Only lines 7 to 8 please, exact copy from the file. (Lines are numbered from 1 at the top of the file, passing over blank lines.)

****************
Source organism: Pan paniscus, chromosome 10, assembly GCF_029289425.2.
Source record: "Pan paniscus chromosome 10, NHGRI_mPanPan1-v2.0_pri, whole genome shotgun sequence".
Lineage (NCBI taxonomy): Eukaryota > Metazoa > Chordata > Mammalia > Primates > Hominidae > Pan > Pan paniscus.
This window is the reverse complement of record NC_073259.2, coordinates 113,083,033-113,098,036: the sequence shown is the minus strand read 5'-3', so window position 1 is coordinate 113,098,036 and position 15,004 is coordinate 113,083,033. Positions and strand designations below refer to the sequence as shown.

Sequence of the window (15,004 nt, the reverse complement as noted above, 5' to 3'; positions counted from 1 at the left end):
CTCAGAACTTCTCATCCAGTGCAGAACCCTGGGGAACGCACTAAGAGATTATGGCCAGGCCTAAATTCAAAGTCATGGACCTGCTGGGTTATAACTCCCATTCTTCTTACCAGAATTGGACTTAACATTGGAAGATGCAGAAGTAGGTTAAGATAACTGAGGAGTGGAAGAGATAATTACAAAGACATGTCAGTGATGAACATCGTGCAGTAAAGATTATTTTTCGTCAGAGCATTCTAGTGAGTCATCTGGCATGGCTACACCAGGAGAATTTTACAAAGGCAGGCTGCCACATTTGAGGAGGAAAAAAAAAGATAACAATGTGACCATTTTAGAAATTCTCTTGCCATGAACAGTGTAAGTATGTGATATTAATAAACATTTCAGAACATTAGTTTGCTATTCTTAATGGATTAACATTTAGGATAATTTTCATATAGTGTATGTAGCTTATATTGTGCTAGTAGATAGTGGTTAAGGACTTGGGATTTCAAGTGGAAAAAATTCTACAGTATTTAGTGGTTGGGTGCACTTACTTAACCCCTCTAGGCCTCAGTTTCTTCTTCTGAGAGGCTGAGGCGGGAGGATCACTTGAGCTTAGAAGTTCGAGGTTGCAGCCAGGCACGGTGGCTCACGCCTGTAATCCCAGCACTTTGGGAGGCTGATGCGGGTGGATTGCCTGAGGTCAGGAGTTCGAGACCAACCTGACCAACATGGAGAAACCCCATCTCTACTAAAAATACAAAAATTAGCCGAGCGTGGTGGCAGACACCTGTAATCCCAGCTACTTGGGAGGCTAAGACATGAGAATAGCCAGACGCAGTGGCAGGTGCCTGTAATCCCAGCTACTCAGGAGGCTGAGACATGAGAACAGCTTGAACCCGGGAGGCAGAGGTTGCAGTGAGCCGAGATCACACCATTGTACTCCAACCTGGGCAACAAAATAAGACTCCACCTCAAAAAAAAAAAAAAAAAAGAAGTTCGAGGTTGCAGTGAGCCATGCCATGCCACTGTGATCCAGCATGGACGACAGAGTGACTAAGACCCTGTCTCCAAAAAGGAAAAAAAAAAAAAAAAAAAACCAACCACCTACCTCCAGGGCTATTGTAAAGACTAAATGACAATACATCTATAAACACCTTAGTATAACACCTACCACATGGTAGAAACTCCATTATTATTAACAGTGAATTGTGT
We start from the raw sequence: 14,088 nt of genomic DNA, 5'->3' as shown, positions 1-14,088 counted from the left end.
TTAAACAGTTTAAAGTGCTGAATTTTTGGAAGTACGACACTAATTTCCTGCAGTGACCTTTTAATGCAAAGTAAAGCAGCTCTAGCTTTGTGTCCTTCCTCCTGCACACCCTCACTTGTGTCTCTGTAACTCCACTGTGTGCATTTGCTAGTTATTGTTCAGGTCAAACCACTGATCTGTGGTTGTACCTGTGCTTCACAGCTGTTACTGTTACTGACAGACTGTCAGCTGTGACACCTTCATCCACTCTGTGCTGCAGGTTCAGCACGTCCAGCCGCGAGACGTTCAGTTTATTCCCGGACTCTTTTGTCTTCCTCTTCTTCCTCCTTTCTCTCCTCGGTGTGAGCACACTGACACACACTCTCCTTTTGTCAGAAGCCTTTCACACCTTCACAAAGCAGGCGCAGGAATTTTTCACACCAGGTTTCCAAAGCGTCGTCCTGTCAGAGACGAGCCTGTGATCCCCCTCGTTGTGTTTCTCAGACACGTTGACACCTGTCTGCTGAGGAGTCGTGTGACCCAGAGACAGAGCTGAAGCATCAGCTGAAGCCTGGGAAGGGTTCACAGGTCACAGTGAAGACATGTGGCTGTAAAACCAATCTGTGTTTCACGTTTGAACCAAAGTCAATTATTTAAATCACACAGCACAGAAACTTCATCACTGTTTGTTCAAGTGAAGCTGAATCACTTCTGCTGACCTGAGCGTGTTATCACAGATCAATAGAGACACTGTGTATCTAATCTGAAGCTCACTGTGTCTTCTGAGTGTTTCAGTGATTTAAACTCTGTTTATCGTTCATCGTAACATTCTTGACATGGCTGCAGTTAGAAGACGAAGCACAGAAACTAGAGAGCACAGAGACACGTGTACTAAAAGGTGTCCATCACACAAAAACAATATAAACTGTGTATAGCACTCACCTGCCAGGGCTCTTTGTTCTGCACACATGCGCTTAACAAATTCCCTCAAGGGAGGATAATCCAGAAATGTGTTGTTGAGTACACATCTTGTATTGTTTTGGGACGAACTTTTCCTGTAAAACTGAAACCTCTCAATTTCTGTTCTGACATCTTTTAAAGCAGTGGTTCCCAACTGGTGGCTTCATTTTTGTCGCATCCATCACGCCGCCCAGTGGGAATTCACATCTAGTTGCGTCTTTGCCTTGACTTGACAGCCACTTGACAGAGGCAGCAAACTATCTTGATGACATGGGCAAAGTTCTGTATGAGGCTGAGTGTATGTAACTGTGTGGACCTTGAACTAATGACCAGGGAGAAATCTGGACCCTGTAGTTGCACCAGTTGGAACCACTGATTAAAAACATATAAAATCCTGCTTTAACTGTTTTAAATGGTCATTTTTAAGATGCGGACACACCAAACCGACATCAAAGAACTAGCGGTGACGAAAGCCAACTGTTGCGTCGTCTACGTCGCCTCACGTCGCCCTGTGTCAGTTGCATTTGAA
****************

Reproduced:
We start from the raw sequence: 14,088 nt of genomic DNA, 5'->3' as shown, positions 1-14,088 counted from the left end.
TTAAACAGTTTAAAGTGCTGAATTTTTGGAAGTACGACACTAATTTCCTGCAGTGACCTTTTAATGCAAAGTAAAGCAGCTCTAGCTTTGTGTCCTTCCTCCTGCACACCCTCACTTGTGTCTCTGTAACTCCACTGTGTGCATTTGCTAGTTATTGTTCAGGTCAAACCACTGATCTGTGGTTGTACCTGTGCTTCACAGCTGTTACTGTTACTGACAGACTGTCAGCTGTGACACCTTCATCCACTCTGTGCTGCAGGTTCAGCACGTCCAGCCGCGAGACGTTCAGTTTATTCCCGGACTCTTTTGTCTTCCTCTTCTTCCTCCTTTCTCTCCTCGGTGTGAGCACACTGACACACACTCTCCTTTTGTCAGAAGCCTTTCACACCTTCACAAAGCAGGCGCAGGAATTTTTCACACCAGGTTTCCAAAGCGTCGTCCTGTCAGAGACGAGCCTGTGATCCCCCTCGTTGTGTTTCTCAGACACGTTGACACCTGTCTGCTGAGGAGTCGTGTGACCCAGAGACAGAGCTGAAGCATCAGCTGAAGCCTGGGAAGGGTTCACAGGTCACAGTGAAGACATGTGGCTGTAAAACCAATCTGTGTTTCACGTTTGAACCAAAGTCAATTATTTAAATCACACAGCACAGAAACTTCATCACTGTTTGTTCAAGTGAAGCTGAATCACTTCTGCTGACCTGAGCGTGTTATCACAGATCAATAGAGACACTGTGTATCTAATCTGAAGCTCACTGTGTCTTCTGAGTGTTTCAGTGATTTAAACTCTGTTTATCGTTCATCGTAACATTCTTGACATGGCTGCAGTTAGAAGACGAAGCACAGAAACTAGAGAGCACAGAGACACGTGTACTAAAAGGTGTCCATCACACAAAAACAATATAAACTGTGTATAGCACTCACCTGCCAGGGCTCTTTGTTCTGCACACATGCGCTTAACAAATTCCCTCAAGGGAGGATAATCCAGAAATGTGTTGTTGAGTACACATCTTGTATTGTTTTGGGACGAACTTTTCCTGTAAAACTGAAACCTCTCAATTTCTGTTCTGACATCTTTTAAAGCAGTGGTTCCCAACTGGTGGCTTCATTTTTGTCGCATCCATCACGCCGCCCAGTGGGAATTCACATCTAGTTGCGTCTTTGCCTTGACTTGACAGCCACTTGACAGAGGCAGCAAACTATCTTGATGACATGGGCAAAGTTCTGTATGAGGCTGAGTGTATGTAACTGTGTGGACCTTGAACTAATGACCAGGGAGAAATCTGGACCCTGTAGTTGCACCAGTTGGAACCACTGATTAAAAACATATAAAATCCTGCTTTAACTGTTTTAAATGGTCATTTTTAAGATGCGGACACACCAAACCGACATCAAAGAACTAGCGGTGACGAAAGCCAACTGTTGCGTCGTCTACGTCGCCTCACGTCGCCCTGTGTCAGTTGCATTTGAA